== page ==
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Lessons of Ukraine War: Clausewitz is Back

On the Russian side Moscow’s vast military industrial complex was exposed with many chinks resulting in a reach out to the most unlikely quarters Iran and North Korea for weapons and munitions support.

3 mins read
Clausewitz while in Prussian service [ Photo Credit: Wikipedia]

A year after, the war in Ukraine has invited diverse reactions from across the World. The two warring sides are continuing to look at successful culmination by attaining political objectives. There is a consensus in the military community internationally however that a closure to the War is not in sight in the near future.

At the larger geopolitical level division in blocks – West versus Russia/China was clearly evident at the G 20 Finance Minister’s conclave in Bengaluru, India over the week end. A joint communique could not be issued as mention of the Ukraine War was opposed by Moscow and Beijing jointly. India’s attempts at mediation as the G 20 chair could not achieve a breakthrough.

On the military front these ‘blocks,” have solidified in terms of provision of support to Ukraine in the form of a strong western alliance with an arms supply of billions of US dollars that will sustain Ukrainian armed forces in their ambition to regain lost territories including Crimea.

On the Russian side Moscow’s vast military industrial complex was exposed with many chinks resulting in a reach out to the most unlikely quarters Iran and North Korea for weapons and munitions support.

China has remained out of the arms grid so far and is not likely to provide lethal weapons concerned over what impact this may have on economic relations with the United States and Europe. An economically weakened at least partially Beijing may not seek to antagonise the West by providing arms to Russia, which will also pull the rug of the high moral ground attempted to be projected by China of abhorrence of lethal means for conflict resolution. If China does so to support Russia there may be repercussions that will go beyond the US and Europe to the many developing countries where Chinese projects are ongoing and Beijing is mindful of the same.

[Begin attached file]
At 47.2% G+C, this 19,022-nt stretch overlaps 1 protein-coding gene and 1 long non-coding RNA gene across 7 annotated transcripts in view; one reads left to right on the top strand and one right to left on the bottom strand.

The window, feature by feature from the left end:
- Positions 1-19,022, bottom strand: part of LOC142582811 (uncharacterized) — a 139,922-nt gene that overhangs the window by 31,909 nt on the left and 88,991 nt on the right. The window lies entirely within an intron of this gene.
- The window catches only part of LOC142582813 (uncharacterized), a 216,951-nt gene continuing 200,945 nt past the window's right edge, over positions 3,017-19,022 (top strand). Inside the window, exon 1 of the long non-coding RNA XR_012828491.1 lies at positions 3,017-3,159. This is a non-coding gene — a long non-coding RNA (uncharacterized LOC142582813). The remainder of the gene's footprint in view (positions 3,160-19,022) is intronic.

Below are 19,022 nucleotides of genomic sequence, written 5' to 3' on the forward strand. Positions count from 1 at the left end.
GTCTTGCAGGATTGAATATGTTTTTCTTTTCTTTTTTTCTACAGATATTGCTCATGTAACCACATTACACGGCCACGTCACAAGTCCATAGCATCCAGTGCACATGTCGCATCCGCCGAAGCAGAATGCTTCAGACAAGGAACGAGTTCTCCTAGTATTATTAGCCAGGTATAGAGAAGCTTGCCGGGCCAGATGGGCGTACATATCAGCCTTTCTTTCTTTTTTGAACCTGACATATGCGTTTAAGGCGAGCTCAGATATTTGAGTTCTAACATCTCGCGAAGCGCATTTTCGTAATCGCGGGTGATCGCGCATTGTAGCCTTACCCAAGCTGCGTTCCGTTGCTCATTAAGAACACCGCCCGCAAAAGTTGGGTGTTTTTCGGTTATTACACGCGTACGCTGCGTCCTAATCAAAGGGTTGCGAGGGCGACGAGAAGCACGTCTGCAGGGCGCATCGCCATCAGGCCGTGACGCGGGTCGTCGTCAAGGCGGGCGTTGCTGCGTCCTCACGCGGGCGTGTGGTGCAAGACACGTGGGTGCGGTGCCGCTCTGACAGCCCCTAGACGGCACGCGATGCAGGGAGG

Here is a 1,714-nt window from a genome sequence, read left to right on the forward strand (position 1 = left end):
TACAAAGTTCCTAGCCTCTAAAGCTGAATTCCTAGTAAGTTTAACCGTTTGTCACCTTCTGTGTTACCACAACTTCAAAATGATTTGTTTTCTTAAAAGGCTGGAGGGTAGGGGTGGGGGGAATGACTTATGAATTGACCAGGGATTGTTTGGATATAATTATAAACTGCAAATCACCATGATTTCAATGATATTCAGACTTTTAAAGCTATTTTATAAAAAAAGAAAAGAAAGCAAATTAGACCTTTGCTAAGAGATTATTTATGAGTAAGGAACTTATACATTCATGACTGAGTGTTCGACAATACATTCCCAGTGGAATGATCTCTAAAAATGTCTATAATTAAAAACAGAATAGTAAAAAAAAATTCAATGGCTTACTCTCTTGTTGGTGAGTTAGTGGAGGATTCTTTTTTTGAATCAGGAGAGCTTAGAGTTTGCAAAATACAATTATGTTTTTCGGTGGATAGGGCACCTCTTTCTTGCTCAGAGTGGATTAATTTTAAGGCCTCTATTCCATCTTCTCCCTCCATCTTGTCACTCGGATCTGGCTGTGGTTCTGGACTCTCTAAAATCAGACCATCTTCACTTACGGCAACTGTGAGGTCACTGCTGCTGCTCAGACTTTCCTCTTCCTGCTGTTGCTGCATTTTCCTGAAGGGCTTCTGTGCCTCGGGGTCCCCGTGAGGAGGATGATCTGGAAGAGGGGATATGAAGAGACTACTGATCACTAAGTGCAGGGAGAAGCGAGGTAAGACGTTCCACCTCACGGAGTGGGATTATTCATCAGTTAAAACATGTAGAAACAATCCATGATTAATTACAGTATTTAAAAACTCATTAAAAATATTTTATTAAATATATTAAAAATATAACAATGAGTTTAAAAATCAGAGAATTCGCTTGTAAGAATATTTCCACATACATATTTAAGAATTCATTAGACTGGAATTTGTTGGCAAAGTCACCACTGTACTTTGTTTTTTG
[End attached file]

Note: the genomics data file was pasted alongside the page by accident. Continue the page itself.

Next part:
But what about the military lessons of the Ukraine War-

Firstly, Clausewitz the doyen of conventional warfare – fought by military of one state against another is back.

There are many military analysts who had written the obituary of conventional warfighting as it has been known since the Treaty of Westphalia in 1648.

Coining new phrases as Hybrid War, Three Warfare Strategies, Grey Zone Warfare and so on they had advised a focus away from tanks and guns.

Russia abandoned the Gerasimov Doctrine the chief proponent of which was Valery Gerasimov the longest serving Chief of Staff of the Russian armed forces and embraced Clausewitz.

Alas! The proponents of New Way of War were proven wrong for in Ukraine it was not cyber or information that made a difference but the artillery shell and the missiles the roaring of tank guns and close in fighting in urban areas as the Azov Steel plant.

This is not to undermine the value of information, communication and media as well as other addendums that influenced Ukrainian people as well as the global community to support Kyiv, yet had the Ukrainian forces folded up as the Russians expected them, no amount of information tweaking could have saved the country.